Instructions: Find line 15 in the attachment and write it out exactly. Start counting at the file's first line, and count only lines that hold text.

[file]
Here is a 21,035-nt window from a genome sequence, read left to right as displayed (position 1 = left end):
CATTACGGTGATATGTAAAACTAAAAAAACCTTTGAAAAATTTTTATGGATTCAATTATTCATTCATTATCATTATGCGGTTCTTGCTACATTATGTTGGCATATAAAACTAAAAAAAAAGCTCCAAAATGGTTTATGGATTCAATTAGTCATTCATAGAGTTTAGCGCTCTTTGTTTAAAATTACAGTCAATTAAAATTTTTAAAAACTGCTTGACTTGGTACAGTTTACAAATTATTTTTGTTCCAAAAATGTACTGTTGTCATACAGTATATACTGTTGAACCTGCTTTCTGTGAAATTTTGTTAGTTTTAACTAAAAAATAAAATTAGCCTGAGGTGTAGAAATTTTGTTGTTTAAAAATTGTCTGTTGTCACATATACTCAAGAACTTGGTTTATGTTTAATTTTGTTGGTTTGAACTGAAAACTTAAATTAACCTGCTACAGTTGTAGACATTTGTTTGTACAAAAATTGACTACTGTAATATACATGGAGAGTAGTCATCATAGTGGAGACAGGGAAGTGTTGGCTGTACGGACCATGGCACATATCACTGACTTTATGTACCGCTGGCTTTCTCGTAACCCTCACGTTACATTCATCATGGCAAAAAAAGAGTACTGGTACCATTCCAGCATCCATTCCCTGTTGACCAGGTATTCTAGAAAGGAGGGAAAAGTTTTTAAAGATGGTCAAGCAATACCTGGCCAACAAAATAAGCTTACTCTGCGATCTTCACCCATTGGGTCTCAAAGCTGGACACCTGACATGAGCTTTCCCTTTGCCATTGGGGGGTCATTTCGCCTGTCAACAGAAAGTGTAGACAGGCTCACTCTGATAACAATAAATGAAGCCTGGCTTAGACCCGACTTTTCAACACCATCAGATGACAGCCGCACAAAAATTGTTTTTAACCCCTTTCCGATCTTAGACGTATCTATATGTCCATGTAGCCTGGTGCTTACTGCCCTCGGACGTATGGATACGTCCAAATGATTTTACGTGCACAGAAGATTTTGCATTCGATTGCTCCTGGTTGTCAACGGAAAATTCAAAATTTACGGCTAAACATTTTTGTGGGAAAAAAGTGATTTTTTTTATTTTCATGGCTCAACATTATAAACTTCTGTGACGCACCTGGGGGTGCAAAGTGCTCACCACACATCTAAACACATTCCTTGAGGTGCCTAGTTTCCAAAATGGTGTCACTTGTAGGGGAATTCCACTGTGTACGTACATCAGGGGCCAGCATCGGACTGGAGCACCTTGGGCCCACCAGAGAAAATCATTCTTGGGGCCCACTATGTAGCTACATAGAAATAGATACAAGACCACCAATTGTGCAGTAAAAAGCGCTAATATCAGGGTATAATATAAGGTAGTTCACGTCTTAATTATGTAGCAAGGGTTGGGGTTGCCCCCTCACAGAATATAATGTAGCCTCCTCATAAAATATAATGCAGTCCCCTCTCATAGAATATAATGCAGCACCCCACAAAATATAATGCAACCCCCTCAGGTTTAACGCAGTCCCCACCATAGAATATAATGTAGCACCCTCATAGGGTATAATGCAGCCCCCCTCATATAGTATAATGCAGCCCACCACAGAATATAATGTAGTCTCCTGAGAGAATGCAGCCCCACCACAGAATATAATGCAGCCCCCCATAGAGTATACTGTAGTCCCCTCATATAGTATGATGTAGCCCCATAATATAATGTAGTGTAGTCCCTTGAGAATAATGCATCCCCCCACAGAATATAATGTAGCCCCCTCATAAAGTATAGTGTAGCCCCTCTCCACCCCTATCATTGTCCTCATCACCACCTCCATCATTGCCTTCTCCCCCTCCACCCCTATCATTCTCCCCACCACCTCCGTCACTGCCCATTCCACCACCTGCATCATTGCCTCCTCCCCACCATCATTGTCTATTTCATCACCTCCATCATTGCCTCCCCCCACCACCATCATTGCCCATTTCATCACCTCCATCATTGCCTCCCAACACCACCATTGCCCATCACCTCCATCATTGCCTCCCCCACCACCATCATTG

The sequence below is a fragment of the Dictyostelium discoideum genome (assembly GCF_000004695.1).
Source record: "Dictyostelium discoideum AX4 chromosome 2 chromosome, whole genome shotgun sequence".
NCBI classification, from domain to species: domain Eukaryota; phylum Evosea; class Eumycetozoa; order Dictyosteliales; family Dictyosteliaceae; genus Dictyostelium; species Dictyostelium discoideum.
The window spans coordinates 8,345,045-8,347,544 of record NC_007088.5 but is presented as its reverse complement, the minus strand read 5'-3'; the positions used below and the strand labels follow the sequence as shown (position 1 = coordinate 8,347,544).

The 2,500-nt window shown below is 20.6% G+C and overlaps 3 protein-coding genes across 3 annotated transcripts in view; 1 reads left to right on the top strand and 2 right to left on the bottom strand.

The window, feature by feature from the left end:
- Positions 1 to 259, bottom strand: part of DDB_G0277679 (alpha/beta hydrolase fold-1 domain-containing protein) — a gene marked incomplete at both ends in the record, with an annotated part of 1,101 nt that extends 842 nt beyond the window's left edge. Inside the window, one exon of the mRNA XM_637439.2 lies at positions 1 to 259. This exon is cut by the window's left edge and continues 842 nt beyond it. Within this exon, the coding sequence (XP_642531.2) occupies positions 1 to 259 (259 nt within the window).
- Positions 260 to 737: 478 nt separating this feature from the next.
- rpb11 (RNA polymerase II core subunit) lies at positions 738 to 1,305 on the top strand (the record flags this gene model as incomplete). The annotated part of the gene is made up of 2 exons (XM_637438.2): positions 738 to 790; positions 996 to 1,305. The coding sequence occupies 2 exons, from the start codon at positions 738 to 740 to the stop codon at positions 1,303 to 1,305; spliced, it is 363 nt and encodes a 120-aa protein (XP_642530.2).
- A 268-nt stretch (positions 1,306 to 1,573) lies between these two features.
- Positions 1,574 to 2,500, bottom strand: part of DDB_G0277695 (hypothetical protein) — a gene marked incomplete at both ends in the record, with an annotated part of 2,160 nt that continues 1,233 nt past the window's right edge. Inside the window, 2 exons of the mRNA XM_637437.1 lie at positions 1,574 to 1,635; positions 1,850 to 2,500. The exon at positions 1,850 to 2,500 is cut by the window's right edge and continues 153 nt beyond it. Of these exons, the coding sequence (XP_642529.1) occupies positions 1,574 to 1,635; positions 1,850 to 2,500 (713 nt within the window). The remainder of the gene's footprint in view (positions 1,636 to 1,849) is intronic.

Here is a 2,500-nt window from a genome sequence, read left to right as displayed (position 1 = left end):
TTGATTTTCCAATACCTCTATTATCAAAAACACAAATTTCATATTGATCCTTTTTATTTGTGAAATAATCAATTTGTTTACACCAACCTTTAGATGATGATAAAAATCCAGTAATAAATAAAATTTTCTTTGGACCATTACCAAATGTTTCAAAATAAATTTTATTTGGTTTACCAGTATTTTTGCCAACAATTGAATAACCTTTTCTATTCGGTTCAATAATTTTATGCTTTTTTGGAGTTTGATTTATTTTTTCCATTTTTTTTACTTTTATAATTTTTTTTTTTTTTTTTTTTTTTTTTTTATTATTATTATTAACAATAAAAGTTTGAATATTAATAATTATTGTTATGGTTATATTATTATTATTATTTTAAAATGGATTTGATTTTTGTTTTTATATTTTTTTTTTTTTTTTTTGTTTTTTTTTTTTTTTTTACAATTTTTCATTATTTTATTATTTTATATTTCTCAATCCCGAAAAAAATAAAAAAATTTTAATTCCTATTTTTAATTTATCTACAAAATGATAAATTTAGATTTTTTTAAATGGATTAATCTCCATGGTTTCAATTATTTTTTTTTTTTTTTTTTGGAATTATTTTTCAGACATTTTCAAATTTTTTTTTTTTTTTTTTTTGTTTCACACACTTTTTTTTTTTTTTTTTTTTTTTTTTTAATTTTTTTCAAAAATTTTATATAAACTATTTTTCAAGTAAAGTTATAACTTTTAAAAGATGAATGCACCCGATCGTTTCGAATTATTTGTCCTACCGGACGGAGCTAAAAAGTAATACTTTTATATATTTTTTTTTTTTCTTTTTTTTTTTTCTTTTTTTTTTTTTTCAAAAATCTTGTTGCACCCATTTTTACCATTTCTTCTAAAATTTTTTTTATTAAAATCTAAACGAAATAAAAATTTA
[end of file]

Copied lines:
TTGATTTTCCAATACCTCTATTATCAAAAACACAAATTTCATATTGATCCTTTTTATTTGTGAAATAATCAATTTGTTTACACCAACCTTTAGATGATGATAAAAATCCAGTAATAAATAAAATTTTCTTTGGACCATTACCAAATGTTTCAAAATAAATTTTATTTGGTTTACCAGTATTTTTGCCAACAATTGAATAACCTTTTCTATTCGGTTCAATAATTTTATGCTTTTTTGGAGTTTGATTTATTTTTTCCATTTTTTTTACTTTTATAATTTTTTTTTTTTTTTTTTTTTTTTTTTTATTATTATTATTAACAATAAAAGTTTGAATATTAATAATTATTGTTATGGTTATATTATTATTATTATTTTAAAATGGATTTGATTTTTGTTTTTATATTTTTTTTTTTTTTTTTTGTTTTTTTTTTTTTTTTTACAATTTTTCATTATTTTATTATTTTATATTTCTCAATCCCGAAAAAAATAAAAAAATTTTAATTCCTATTTTTAATTTATCTACAAAATGATAAATTTAGATTTTTTTAAATGGATTAATCTCCATGGTTTCAATTATTTTTTTTTTTTTTTTTTGGAATTATTTTTCAGACATTTTCAAATTTTTTTTTTTTTTTTTTTTGTTTCACACACTTTTTTTTTTTTTTTTTTTTTTTTTTTAATTTTTTTCAAAAATTTTATATAAACTATTTTTCAAGTAAAGTTATAACTTTTAAAAGATGAATGCACCCGATCGTTTCGAATTATTTGTCCTACCGGACGGAGCTAAAAAGTAATACTTTTATATATTTTTTTTTTTTCTTTTTTTTTTTTCTTTTTTTTTTTTTTCAAAAATCTTGTTGCACCCATTTTTACCATTTCTTCTAAAATTTTTTTTATTAAAATCTAAACGAAATAAAAATTTA